Analysis by NGO Transport & Environment (T&E) reveals that onshoring the electric vehicle (EV) supply chain to Europe could significantly reduce emissions associated with battery production.

According to the study, shifting production to Europe would result in a 37% reduction in emissions compared to a China-controlled supply chain. This environmental benefit increases to over 60% when renewable electricity is used in the manufacturing process.

Key Findings:

  1. Carbon Savings and Local Production:
    • Producing battery cells and components locally within Europe would save an estimated 133 million metric tons (Mt) of CO2 emissions between 2024 and 2030. To put this in perspective, it’s equivalent to the total annual emissions of Czechia.
    • However, the report highlights that less than half (47%) of the planned lithium-ion battery production for Europe up to 2030 is currently secure. The remaining 53% of announced cell manufacturing capacity faces medium or high risk of delays, scaling down, or cancellation without stronger government action.
  2. European Gigafactories:
    • France, Germany, and Hungary have made significant progress in securing gigafactory capacity. ACC started production in Pas-de-Calais last year, while plants by Verkor in Dunkirk and Northvolt in Schleswig-Holstein, Germany, are moving forward with generous government subsidies.
    • On the other hand, Finland, the UK, Norway, and Spain face medium or high risk due to uncertainties surrounding projects by the Finnish Minerals Group, West Midlands Gigafactory, Freyr, and InoBat.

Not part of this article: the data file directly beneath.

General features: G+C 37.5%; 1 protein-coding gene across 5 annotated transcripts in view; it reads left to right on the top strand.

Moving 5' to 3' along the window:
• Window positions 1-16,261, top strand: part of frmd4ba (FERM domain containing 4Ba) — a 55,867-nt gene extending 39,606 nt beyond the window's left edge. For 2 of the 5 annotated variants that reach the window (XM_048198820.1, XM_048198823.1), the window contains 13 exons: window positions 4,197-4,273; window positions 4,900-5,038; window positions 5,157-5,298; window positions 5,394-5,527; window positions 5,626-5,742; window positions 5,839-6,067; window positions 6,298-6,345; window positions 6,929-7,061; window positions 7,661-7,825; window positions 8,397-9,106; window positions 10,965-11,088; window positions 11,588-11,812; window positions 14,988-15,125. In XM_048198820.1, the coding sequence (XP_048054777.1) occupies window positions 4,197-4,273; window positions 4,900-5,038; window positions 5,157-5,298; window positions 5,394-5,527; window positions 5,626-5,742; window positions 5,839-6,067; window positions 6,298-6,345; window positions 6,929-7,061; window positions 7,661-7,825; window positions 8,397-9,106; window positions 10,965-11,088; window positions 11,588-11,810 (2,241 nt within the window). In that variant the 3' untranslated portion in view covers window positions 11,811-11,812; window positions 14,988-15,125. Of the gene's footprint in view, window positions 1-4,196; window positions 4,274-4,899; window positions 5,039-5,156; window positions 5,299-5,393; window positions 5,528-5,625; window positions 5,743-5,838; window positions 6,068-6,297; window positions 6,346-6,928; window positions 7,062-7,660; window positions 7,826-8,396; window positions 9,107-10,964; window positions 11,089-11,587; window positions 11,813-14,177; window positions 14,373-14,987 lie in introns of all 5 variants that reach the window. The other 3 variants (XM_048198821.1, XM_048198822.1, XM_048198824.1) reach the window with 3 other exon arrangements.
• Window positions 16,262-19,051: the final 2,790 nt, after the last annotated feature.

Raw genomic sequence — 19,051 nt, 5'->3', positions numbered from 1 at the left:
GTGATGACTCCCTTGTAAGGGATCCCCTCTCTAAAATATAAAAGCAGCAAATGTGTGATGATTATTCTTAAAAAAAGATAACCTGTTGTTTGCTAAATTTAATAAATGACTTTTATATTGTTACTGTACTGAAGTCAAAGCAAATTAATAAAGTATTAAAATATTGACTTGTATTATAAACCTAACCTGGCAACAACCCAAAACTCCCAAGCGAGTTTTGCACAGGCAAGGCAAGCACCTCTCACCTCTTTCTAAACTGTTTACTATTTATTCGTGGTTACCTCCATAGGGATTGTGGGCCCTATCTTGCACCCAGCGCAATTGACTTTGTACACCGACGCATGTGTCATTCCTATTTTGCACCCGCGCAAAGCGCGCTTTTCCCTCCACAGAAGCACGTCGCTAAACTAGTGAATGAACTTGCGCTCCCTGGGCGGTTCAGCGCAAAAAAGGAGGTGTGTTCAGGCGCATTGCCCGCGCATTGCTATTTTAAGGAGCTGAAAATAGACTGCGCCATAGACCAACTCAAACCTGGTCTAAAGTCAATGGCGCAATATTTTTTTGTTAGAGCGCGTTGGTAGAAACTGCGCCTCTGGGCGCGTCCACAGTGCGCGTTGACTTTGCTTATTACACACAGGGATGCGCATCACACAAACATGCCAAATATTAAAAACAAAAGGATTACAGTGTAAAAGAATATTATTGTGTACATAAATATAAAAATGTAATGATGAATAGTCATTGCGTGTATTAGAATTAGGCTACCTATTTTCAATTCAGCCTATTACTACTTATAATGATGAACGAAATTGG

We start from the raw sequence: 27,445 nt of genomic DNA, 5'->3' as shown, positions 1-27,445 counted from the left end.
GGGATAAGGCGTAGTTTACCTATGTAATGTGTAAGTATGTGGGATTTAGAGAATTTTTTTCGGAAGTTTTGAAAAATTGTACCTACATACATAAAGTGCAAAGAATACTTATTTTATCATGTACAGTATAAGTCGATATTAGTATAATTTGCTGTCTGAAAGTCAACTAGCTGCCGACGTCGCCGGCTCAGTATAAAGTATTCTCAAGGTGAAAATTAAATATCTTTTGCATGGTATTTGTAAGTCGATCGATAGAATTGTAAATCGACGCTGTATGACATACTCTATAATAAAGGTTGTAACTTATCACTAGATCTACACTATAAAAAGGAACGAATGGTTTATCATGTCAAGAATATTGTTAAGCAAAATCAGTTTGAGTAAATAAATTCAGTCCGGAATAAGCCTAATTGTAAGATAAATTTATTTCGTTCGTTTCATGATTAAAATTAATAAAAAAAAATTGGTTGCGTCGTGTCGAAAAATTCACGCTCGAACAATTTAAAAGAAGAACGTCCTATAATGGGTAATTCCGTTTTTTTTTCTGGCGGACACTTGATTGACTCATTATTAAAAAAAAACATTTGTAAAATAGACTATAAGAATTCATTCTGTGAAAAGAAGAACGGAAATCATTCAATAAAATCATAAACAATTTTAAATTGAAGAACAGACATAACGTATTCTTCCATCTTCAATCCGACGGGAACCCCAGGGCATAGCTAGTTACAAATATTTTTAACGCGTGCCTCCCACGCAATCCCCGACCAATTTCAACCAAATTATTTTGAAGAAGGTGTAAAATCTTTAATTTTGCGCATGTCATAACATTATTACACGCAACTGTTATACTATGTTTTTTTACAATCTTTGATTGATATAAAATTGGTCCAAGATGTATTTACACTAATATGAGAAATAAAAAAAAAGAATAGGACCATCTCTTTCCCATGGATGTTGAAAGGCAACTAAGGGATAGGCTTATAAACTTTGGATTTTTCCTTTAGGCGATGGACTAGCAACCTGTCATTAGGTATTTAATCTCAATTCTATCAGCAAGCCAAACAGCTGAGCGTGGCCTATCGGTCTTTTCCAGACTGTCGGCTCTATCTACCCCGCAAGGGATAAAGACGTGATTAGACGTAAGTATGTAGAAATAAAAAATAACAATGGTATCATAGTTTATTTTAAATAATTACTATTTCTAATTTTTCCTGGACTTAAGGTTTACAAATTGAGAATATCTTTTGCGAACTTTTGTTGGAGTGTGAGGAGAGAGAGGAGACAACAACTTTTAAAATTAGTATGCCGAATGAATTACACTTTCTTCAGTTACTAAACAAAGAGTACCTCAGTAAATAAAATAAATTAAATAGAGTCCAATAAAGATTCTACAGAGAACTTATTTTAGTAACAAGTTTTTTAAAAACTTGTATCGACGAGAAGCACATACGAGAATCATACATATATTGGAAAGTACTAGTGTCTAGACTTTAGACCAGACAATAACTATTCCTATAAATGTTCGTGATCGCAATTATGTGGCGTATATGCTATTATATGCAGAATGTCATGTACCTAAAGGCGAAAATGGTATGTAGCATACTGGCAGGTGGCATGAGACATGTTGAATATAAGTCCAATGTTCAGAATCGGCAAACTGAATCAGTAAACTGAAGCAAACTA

3. Challenges and Recommendations:
    • T&E emphasises the need for strong sustainability requirements, such as upcoming battery carbon footprint rules, to incentivize local clean manufacturing.
    • The European Investment Bank and EU Battery Fund should provide better instruments to support gigafactory investments.
    • Securing the entire battery value chain remains challenging due to China’s dominance and the EU’s nascent expertise. Europe has the potential to manufacture 56% of its cathode demand by 2030, but only two plants have started commercial operations so far.
    • Additionally, the region could fulfil all its processed lithium needs and secure 8% to 27% of battery minerals from recycling by the end of the decade. However, processing and recycling plants require EU and state support to scale rapidly.
  4. The Battery Race:
    • Julia Poliscanova, senior director for vehicles and e-mobility supply chains at T&E, warns that the battery race between China, Europe, and the US is intensifying.
    • While some battery investments have been saved from being lured away by US subsidies, nearly half of planned production remains up for grabs.
    • To assure gigafactory investors, the EU must address uncertainties related to engine phase-out and set clear corporate EV targets.

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